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Home > Judgments > 2009 archive

M v M [2009] EWHC 1941 (Fam)

Judgment arising from application for costs in ancillary relief proceedings that the wife should pay 50% of the husband’s costs. An order was made roughly equating to 20% of the costs.

The costs application arose from the wife’s attempts, introduced at the Pre-Trial Review, to have the husband’s shares in his company transferred to her. The husband vehemently opposed this, given the company’s debts and his position as a key man for the bank’s continuing support. This had the effect of changing the husband’s case as the wife had been allowed to file an amended Form A. When it became apparent that the transfer was not to happen, the wife made open proposals for periodical payments instead.

In this judgment, King J reviews the costs regime of the CPR in particular that of issue based costs orders. She concludes that this was a case for an issue based costs order as the application was misconceived. On the issue of quantum she concludes that the husband did not need to produce a detailed schedule and that the order should not be a percentage but, in line with CPR 44, for a stated amount of £175,000 of the total of £916,000.
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Neutral Citation Number: [2009] EWHC 1941 (Fam)

Case No: FD07D01333
IN THE HIGH COURT OF JUSTICE
FAMILY DIVISION

Royal Courts of Justice
Strand, London, WC2A 2LL

Date: 29/07/2009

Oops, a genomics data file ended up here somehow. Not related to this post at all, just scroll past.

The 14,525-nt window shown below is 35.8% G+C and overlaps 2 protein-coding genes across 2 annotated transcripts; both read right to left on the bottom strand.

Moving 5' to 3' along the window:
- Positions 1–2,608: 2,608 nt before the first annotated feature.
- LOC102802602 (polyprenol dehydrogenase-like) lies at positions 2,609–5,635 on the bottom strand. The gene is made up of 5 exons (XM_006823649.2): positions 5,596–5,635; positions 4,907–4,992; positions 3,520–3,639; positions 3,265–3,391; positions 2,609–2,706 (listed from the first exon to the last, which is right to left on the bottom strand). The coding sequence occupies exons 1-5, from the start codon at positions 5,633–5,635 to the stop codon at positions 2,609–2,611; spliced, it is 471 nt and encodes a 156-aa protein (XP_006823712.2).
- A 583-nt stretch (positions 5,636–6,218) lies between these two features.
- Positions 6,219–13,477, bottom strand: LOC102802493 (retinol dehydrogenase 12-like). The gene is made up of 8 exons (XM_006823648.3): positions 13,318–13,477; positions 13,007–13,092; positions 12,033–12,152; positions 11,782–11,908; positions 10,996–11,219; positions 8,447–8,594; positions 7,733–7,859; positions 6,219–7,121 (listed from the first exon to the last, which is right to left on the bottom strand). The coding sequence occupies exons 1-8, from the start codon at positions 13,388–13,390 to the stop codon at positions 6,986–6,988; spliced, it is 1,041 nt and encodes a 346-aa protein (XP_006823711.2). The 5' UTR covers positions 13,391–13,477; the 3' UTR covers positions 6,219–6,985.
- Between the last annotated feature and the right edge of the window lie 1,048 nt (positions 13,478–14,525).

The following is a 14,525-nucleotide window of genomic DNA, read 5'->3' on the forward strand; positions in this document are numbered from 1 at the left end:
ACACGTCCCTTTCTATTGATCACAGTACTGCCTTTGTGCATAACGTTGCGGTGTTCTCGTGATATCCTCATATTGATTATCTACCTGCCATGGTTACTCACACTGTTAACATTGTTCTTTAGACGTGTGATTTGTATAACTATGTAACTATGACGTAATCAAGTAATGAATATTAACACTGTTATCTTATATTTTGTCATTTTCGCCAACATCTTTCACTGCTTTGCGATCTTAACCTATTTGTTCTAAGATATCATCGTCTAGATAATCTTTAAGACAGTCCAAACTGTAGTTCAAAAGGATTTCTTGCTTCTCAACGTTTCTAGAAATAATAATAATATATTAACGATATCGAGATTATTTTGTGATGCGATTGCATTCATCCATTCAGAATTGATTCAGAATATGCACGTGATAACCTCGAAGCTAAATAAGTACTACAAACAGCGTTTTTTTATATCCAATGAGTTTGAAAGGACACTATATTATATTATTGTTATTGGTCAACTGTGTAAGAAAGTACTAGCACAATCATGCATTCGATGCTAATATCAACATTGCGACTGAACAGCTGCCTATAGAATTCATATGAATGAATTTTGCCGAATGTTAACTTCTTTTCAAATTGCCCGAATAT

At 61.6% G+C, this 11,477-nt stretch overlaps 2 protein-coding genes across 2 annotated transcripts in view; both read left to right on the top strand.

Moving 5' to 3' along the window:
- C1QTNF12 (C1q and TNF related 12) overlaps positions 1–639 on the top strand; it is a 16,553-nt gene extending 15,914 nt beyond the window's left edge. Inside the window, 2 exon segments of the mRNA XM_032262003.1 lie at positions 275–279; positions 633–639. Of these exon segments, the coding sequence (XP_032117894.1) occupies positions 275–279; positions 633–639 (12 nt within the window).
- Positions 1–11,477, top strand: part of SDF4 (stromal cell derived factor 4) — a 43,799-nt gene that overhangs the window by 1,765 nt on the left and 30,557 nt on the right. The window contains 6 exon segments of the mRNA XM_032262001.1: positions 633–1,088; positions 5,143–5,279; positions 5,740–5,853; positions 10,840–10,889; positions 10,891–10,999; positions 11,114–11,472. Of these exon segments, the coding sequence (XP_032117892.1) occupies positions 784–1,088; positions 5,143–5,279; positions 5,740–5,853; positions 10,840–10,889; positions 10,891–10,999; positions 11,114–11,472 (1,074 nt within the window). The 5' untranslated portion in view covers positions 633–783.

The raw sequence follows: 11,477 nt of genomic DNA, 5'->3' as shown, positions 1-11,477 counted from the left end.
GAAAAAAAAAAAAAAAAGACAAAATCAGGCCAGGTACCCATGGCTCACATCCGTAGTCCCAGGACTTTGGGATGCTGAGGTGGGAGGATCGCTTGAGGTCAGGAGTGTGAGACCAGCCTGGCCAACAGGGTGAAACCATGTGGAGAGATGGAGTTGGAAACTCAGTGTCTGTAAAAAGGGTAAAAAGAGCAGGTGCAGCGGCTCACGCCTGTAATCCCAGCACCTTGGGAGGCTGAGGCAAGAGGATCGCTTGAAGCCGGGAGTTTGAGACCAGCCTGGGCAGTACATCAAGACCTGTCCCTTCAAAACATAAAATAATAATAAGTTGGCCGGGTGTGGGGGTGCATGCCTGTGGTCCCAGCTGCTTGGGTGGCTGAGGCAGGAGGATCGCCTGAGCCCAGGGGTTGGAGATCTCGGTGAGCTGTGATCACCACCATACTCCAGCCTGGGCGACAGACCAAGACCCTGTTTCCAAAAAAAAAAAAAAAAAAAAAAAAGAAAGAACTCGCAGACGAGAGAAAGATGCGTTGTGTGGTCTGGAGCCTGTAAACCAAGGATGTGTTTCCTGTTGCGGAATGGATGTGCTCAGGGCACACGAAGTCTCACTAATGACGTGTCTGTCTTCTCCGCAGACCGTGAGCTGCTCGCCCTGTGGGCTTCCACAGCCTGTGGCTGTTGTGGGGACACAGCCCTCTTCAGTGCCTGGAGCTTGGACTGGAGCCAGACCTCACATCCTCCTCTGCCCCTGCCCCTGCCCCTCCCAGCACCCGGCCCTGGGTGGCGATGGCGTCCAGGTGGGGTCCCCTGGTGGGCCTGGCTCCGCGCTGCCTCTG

Before :

MRS. JUSTICE ELEANOR KING
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Between :

M (Applicant)

- and - 

M (Respondent)

    
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Mr. Tim Scott QC and Mrs. Victoria Domenage (instructed by Mischcon de Reya) for the Applicant
 Mr. Lewis Marks and Miss Elizabeth Clarke (instructed by Withers ) for the Respondent

Hearing dates: 22nd May 2009
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Approved Judgment
I direct that pursuant to CPR PD 39A para 6.1 no official shorthand note shall be taken of this Judgment and that copies of this version as handed down may be treated as authentic.
.............................

MRS. JUSTICE ELEANOR KING

Mrs. Justice Eleanor King: 
1. On 23 March 2009 I gave judgment at the conclusion of the trial in this matter. On 22 May 2009 the matter came back before the court for Directions. A number of outstanding issues required consideration, including an application by H that W should make a contribution towards his costs.

2. That application was not unexpected as Mr Marks QC had said at the conclusion of   the trial that such an application was likely.